7. The activated sludge treatment system of claim 1 wherein the gas injection system gas further comprises a plurality of injecting devices disposed proximate the ozonation reactor.
8. The activated sludge treatment system of claim 1 wherein the sludge treatment system further includes a return activated sludge (RAS) line adapted to recycle activated sludge to the activated sludge basin and the ozonation reactor is coupled to the RAS line.
9. The activated sludge treatment system of claim 1 further comprising a pre-treatment subsystem interposed between the activated sludge basin and the ozonation reactor, the sludge pre-treatment subsystem adapted for conditioning the liquid stream to optimize the lysis of the biosolids in the ozonation reactor.
10. The activated sludge treatment system of claim 1 wherein the liquid stream is a mixed liquor stream.
11. The activated sludge treatment system of claim 1 wherein the liquid stream is a stream of sludge.
12. A method of sludge reduction comprising the steps of:
treating wastewater in an activated sludge basin;
diverting a liquid stream containing biosolids from the activated sludge basin to a high selectivity ozonation reactor;
introducing an ozone-enriched gas to the liquid stream at or upstream of the ozonation reactor to induce lysis of the biosolids through the interaction of the biosolids with ozone within the ozonation reactor; and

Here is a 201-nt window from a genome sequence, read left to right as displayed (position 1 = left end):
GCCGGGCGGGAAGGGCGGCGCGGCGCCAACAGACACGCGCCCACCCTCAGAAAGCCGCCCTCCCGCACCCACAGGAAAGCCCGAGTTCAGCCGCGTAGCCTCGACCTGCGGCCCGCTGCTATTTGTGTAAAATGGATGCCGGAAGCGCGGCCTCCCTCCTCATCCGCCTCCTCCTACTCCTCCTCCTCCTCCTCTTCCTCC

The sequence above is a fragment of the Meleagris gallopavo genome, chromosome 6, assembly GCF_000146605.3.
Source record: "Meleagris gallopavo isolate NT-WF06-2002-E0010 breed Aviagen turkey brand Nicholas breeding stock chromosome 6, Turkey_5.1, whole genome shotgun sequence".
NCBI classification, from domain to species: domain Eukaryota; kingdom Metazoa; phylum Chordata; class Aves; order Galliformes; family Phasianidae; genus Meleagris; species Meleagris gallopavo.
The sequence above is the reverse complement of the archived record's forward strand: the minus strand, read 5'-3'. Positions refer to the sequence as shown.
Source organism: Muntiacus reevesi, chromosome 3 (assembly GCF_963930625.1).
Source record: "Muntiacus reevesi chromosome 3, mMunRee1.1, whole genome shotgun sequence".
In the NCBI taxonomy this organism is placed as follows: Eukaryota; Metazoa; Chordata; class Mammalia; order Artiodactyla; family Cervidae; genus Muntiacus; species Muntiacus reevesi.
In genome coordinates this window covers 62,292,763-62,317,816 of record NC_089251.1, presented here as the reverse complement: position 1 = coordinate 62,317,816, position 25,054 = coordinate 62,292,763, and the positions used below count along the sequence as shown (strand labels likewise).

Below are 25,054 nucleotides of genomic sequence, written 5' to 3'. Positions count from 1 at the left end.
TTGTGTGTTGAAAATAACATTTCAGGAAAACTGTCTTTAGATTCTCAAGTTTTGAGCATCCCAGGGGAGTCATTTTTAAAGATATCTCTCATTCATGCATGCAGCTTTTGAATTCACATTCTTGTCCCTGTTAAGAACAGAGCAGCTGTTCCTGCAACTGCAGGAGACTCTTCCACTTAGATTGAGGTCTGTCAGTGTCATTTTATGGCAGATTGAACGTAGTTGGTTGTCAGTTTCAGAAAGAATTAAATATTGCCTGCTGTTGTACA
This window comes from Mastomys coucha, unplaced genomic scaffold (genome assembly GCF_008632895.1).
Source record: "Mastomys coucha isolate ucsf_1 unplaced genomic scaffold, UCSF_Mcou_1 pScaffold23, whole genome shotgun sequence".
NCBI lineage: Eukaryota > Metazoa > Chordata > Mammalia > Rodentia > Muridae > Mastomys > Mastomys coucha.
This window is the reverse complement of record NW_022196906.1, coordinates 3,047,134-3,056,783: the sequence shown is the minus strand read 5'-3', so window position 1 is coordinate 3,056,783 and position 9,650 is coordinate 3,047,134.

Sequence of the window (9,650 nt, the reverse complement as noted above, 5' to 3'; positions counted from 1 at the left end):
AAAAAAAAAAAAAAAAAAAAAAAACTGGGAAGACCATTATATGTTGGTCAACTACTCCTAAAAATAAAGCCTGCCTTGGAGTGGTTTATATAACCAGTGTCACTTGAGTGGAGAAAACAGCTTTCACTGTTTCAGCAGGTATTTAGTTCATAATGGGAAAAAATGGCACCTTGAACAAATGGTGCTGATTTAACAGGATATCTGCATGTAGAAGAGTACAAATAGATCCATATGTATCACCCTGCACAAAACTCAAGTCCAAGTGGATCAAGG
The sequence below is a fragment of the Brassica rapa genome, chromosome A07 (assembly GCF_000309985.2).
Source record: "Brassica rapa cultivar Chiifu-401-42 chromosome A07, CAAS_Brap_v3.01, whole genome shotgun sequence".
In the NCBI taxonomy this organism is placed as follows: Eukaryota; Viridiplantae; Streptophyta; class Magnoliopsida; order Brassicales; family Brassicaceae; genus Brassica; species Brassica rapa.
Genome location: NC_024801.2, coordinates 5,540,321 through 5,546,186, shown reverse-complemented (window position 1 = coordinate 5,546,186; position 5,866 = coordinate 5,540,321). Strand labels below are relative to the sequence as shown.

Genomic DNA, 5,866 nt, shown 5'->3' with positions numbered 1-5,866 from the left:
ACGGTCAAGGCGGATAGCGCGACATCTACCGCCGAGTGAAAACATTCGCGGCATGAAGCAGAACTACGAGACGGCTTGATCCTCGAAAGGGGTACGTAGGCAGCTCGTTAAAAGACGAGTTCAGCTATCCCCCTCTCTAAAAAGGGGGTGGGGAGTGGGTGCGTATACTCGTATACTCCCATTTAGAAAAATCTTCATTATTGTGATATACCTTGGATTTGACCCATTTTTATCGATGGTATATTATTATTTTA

discharging the ozonated liquid stream containing by-products resulting from the lysis to a bioreactor for further bio-oxidation of said by-products.
13. The method of sludge reduction according to claim 12 further comprising the step of producing an ozone-enriched gas by generating ozone and mixing the ozone with a gas, and wherein the percent of ozone is between 6 and 15 percent by volume.
14. The method of sludge reduction according to claim 12 further comprising the step or producing an ozone-enriched gas by generating ozone and mixing the ozone with a mixture of oxygen and ambient air, and wherein the percent of ozone is between 6 and 15 percent by volume.
15. The method of sludge reduction according to claim 12 further comprising the step pre-treating the liquid stream containing biosolids.
16. The method of sludge reduction according to claim 12 wherein the step of introducing an ozone-enriched gas to the ozonation reactor further comprises injecting ozone-enriched gas at a plurality of locations within the ozonation reactor.
17. The method of sludge reduction according to claim 12 wherein the step of discharging the ozonated liquid stream further comprises discharging the ozonated liquid stream back to the activated sludge basin.
18. The method of sludge reduction according to claim 12 wherein the ozonation reactor is a plug flow reactor.
19. A method of reducing biosolids in a wastewater treatment process comprising the steps of:
directing a liquid stream containing biosolids within a wastewater treatment process to a high selectivity ozonation reactor; and
introducing an ozone-enriched gas to the liquid stream at or upstream of the ozonation reactor to induce lysis of the biosolids through the interaction of the biosolids with ozone within the ozonation reactor; and
discharging the ozonated liquid stream containing by-products resulting from the induced lysis to a bioreactor for further bio-oxidation of the by-products;
wherein the ratio of biosolids reduced in kilograms to ozone usage in kilograms is equal to or greater than 10.